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The North Wind is an independent student publication serving the Northern Michigan University community. It is partially funded by the Student Activity Fee. The North Wind digital paper is published daily during the fall and winter semesters except on university holidays and during exam weeks. The North Wind Board of Directors is composed of representatives of the student body, faculty, administration and area media.

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Women’s spring soccer comes to an end this weekend
Lily GouinApril 19, 2024

Debunking those sexual myths

Question: I have two questions for you. I’ve heard some things about sex that have me wondering whether they are fact or myth. First, is it true that if you blow air into a woman’s vagina she can get an air bubble in her bloodstream and die?

Second, can a man, particularly an inexperienced man, make sure he doesn’t prematurely ejaculate by masturbating before having sex?

– Mythbuster in Marquette

Answer: In response to your first question, yes, this is possible, but quite unlikely. It has happened on a few occasions, but is extremely rare. For an air bubble to enter her bloodstream through her vagina, you’d have to be blowing a large amount of air very forcefully. If this happened, an air bubble (also called an air embolism) could enter her bloodstream and cause a harmful blockage or even death if it were to travel to her heart or lungs. Pregnant women are slightly more at risk because they tend to have more enlarged blood vessels. If a woman enjoys her partner blowing air on her genitals, it is perfectly fine as long as he or she makes sure to do so gently and only on her vulva (external genitals) and not directly into her vagina, just to be on the safe side.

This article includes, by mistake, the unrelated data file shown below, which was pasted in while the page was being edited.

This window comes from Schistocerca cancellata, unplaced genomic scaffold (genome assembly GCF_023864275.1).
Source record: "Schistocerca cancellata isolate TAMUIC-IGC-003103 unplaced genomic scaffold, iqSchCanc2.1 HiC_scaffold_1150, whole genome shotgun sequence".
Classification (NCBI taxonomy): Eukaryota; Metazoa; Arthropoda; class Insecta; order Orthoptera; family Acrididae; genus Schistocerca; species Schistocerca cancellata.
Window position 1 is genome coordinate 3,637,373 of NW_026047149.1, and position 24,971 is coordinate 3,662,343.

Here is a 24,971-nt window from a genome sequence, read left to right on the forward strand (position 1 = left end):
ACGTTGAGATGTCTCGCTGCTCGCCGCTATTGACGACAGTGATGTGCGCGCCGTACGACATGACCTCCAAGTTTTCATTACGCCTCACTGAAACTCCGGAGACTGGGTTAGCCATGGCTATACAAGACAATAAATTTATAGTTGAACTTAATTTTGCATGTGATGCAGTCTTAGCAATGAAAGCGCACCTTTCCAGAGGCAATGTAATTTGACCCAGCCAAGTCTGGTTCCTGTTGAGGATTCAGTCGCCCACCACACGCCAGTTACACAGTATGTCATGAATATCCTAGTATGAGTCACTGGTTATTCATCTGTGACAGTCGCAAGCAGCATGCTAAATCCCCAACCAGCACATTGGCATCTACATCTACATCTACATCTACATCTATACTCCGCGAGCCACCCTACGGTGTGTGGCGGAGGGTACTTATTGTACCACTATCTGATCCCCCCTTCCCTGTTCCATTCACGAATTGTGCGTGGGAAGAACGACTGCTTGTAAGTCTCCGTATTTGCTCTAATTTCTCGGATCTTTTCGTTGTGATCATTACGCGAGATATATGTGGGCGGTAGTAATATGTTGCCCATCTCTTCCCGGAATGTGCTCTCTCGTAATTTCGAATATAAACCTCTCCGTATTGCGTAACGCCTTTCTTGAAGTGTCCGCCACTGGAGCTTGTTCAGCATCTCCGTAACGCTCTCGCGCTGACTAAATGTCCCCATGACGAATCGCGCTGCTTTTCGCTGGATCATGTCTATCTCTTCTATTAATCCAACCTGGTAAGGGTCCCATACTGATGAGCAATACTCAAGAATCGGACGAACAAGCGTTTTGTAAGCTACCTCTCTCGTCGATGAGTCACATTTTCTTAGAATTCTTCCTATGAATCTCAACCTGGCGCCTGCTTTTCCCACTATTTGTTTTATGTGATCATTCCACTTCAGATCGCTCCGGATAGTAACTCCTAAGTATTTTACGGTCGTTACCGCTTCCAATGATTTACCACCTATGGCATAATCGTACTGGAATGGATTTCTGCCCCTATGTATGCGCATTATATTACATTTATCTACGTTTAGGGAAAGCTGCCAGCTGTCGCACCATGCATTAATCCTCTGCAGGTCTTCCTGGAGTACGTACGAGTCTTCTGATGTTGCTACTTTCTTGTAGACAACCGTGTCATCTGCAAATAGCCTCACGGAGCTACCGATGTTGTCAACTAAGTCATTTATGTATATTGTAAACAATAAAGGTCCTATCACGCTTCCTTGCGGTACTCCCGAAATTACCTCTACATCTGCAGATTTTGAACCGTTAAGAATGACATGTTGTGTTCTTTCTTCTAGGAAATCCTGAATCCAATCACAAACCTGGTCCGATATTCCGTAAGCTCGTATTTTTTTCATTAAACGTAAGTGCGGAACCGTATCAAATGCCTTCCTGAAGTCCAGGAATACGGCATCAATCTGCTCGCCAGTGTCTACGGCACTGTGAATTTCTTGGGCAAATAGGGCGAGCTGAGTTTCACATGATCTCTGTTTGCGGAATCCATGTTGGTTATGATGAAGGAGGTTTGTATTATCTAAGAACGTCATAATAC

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As for your second question, masturbating before sexual intercourse does help some men “last longer” during the main event, but it is definitely not guaranteed to work for everyone. Sometimes, masturbation can actually cause some men to orgasm faster during sex if they have grown significantly accustomed to trying to orgasm as quickly as possible (in fear of getting caught by parents or roommates, for example).

If concerned about prematurely ejaculating, there are a couple of other methods that are much more effective. The first one is called the stop-start method and involves simply stopping stimulation briefly whenever the man feels like he’s approaching orgasm. Stimulation is resumed once he’s had a little time to recuperate. Another method is called the squeeze method. When the man feels his orgasm drawing near, his partner (or himself) gently but firmly squeezes the penis along the ridge where the head meets the shaft, which causes a temporary decrease in the urge to ejaculate.

Much of the time, premature ejaculation problems are temporary and are usually just a matter of getting to know your partner and becoming more comfortable with one another.

Editor’s Note: Lyndsay Mercier is a senior Psychology major. She is also the president of Vox: Voices for Planned Parenthood, a trained sexual education peer educator and a teaching apprentice for Psychology of Sex Behaviors. Lyndsay is not a medical doctor and her advice should never replace the advice of a doctor. E-mail her your sexual health related questions at: [email protected].

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